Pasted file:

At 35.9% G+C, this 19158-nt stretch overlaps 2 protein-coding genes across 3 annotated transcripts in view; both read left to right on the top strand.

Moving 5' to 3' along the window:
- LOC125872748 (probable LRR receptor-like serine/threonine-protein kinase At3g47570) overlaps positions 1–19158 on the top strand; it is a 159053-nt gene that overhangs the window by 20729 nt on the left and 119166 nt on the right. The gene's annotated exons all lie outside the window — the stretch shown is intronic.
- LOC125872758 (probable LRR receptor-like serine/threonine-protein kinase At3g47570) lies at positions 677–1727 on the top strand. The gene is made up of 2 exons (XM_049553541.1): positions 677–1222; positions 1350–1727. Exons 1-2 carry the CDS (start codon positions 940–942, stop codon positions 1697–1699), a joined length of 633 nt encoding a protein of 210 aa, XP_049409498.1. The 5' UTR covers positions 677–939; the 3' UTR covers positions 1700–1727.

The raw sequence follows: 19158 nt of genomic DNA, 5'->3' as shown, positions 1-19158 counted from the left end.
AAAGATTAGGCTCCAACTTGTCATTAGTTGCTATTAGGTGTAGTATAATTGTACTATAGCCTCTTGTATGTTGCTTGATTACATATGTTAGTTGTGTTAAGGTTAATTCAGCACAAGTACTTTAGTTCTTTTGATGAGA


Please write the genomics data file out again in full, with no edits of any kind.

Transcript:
At 35.9% G+C, this 19158-nt stretch overlaps 2 protein-coding genes across 3 annotated transcripts in view; both read left to right on the top strand.

Moving 5' to 3' along the window:
- LOC125872748 (probable LRR receptor-like serine/threonine-protein kinase At3g47570) overlaps positions 1–19158 on the top strand; it is a 159053-nt gene that overhangs the window by 20729 nt on the left and 119166 nt on the right. The gene's annotated exons all lie outside the window — the stretch shown is intronic.
- LOC125872758 (probable LRR receptor-like serine/threonine-protein kinase At3g47570) lies at positions 677–1727 on the top strand. The gene is made up of 2 exons (XM_049553541.1): positions 677–1222; positions 1350–1727. Exons 1-2 carry the CDS (start codon positions 940–942, stop codon positions 1697–1699), a joined length of 633 nt encoding a protein of 210 aa, XP_049409498.1. The 5' UTR covers positions 677–939; the 3' UTR covers positions 1700–1727.

The raw sequence follows: 19158 nt of genomic DNA, 5'->3' as shown, positions 1-19158 counted from the left end.
AAAGATTAGGCTCCAACTTGTCATTAGTTGCTATTAGGTGTAGTATAATTGTACTATAGCCTCTTGTATGTTGCTTGATTACATATGTTAGTTGTGTTAAGGTTAATTCAGCACAAGTACTTTAGTTCTTTTGATGAGA